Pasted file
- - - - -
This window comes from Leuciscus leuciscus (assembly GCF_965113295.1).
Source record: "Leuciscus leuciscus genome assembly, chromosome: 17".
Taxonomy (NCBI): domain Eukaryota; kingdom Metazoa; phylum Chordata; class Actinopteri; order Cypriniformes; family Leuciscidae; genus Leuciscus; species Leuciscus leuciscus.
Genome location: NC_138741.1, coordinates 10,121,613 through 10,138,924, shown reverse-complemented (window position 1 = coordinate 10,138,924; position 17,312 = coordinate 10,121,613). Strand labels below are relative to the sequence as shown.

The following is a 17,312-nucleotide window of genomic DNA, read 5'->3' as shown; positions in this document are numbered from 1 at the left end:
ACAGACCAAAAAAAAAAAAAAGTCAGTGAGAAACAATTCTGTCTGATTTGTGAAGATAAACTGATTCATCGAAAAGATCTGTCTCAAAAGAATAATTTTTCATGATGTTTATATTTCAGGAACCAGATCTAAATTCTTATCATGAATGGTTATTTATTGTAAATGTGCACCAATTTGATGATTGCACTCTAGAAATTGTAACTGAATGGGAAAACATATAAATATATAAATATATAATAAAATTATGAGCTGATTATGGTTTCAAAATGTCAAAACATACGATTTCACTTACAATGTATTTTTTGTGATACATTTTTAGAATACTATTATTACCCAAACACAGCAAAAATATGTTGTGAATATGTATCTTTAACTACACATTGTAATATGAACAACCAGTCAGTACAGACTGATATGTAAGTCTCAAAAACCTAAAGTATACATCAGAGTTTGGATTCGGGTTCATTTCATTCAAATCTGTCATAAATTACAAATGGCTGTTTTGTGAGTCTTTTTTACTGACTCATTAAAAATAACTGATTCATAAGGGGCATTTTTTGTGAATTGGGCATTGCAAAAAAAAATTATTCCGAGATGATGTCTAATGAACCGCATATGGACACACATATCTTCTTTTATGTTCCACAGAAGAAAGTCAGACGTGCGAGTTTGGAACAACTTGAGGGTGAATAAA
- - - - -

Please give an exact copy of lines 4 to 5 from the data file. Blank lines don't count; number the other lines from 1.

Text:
Genome location: NC_138741.1, coordinates 10,121,613 through 10,138,924, shown reverse-complemented (window position 1 = coordinate 10,138,924; position 17,312 = coordinate 10,121,613). Strand labels below are relative to the sequence as shown.

The following is a 17,312-nucleotide window of genomic DNA, read 5'->3' as shown; positions in this document are numbered from 1 at the left end: